Gastrointestinal services 'unsafe'12th December 2007
A survey by the British Society of Gastroenterology (BSG) has found that emergency care services for people admitted with gastrointestinal bleeding are severely lacking.
The survey, published in the journal Clinical Medicine, submitted questions to over 150 acute NHS hospitals.
The results showed 64% of hospitals thought their emergency endoscopy service was "unsatisfactory" and more than a third said their services were "unsafe".
Over 50% of the hospitals questioned said they did not have a formally established rota for emergency endoscopy services, with nearly 50% of staff working in the field saying they did not receive overtime pay for working extra hours.
Severe gastrointestinal (GI) bleeding can be fatal. Dr Pranab Gyawali from the BSG said the fact that 64% "of endoscopy leads rate their provision as unsatisfactory is worrying...that 38% view services as unsafe is alarming."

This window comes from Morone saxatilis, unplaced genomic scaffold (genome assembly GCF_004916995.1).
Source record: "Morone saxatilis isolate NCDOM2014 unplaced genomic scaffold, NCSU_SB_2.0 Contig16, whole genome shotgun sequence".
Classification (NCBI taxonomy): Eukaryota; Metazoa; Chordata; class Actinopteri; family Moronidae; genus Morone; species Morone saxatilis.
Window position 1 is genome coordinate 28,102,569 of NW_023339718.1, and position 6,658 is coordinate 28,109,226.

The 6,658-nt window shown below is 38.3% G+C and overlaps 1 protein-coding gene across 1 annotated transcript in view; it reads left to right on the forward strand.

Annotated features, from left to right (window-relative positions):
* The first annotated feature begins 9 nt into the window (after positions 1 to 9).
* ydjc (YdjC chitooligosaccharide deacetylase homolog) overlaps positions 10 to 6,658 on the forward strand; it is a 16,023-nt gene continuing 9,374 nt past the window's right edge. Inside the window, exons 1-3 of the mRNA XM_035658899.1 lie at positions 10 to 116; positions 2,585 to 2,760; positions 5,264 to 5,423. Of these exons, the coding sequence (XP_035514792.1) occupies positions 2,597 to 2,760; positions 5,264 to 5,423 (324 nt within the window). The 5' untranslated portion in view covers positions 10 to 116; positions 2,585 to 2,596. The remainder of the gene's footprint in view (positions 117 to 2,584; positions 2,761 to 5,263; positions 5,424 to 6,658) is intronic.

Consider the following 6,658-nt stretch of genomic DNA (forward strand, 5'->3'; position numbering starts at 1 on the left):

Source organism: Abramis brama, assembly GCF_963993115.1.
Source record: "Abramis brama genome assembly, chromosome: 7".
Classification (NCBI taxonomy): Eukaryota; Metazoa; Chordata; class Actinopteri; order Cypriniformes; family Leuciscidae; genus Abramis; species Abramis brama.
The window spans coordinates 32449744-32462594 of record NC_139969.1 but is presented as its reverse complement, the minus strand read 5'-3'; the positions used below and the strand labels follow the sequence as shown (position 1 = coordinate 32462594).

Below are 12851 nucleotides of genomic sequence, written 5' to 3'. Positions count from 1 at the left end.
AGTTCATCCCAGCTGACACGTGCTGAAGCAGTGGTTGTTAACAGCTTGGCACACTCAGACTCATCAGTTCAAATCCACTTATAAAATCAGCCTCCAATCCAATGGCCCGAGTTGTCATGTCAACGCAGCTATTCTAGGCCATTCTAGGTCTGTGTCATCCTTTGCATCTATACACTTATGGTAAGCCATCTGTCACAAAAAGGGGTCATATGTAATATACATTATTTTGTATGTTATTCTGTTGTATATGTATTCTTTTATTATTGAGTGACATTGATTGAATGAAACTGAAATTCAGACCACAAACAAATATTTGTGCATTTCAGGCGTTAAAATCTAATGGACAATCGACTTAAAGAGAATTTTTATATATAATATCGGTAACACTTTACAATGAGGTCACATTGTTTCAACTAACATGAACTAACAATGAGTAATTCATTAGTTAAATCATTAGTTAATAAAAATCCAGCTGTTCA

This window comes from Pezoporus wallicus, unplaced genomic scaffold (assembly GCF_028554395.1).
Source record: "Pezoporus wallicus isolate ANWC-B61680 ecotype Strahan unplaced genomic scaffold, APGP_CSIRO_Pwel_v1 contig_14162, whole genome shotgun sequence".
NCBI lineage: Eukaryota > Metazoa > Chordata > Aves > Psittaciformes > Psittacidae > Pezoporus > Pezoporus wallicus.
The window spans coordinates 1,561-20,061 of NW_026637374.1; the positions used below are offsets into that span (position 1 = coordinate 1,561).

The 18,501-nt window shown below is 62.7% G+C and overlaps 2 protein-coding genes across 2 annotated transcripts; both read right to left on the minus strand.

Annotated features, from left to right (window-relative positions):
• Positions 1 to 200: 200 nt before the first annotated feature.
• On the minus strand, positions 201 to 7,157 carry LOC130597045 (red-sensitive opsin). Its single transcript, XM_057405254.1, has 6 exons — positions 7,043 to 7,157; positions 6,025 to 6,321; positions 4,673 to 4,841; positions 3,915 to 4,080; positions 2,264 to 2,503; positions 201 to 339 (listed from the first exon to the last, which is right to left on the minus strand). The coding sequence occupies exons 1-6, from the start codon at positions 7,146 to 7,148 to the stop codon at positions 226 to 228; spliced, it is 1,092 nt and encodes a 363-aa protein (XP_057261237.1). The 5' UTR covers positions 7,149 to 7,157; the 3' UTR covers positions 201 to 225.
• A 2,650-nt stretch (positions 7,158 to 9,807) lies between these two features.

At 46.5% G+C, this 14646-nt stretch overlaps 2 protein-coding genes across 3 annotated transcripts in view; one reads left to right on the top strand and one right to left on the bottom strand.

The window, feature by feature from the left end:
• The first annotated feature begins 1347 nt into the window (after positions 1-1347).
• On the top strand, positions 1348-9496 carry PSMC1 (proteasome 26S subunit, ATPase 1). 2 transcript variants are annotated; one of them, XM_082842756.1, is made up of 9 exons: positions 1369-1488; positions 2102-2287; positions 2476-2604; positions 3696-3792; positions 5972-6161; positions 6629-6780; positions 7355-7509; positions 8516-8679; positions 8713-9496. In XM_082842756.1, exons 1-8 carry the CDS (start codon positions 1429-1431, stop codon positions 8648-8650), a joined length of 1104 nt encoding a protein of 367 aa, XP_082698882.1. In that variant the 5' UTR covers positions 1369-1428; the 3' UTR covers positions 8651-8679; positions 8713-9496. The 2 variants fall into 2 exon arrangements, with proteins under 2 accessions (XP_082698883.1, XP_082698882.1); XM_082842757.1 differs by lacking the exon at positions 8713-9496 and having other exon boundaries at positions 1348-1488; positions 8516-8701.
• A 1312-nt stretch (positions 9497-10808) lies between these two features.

"The provision of a safe service should not be viewed as an aspiration. A planned system for managing emergency GI bleeds is essential."
The article said that regional centres for treating emergency GI cases should be created and suggested that hospitals could "share staff". It added that solutions were possible but needed to be considered seriously by those in charge of management and delivery.
Professor Ian Gilmore, a consultant gastroenterologist at Royal Liverpool University Hospitals and President of the Royal College of Physicians, said that the rotas needed to be "formally established" and "resourced" in order to provide the best standards of treatment for patients.
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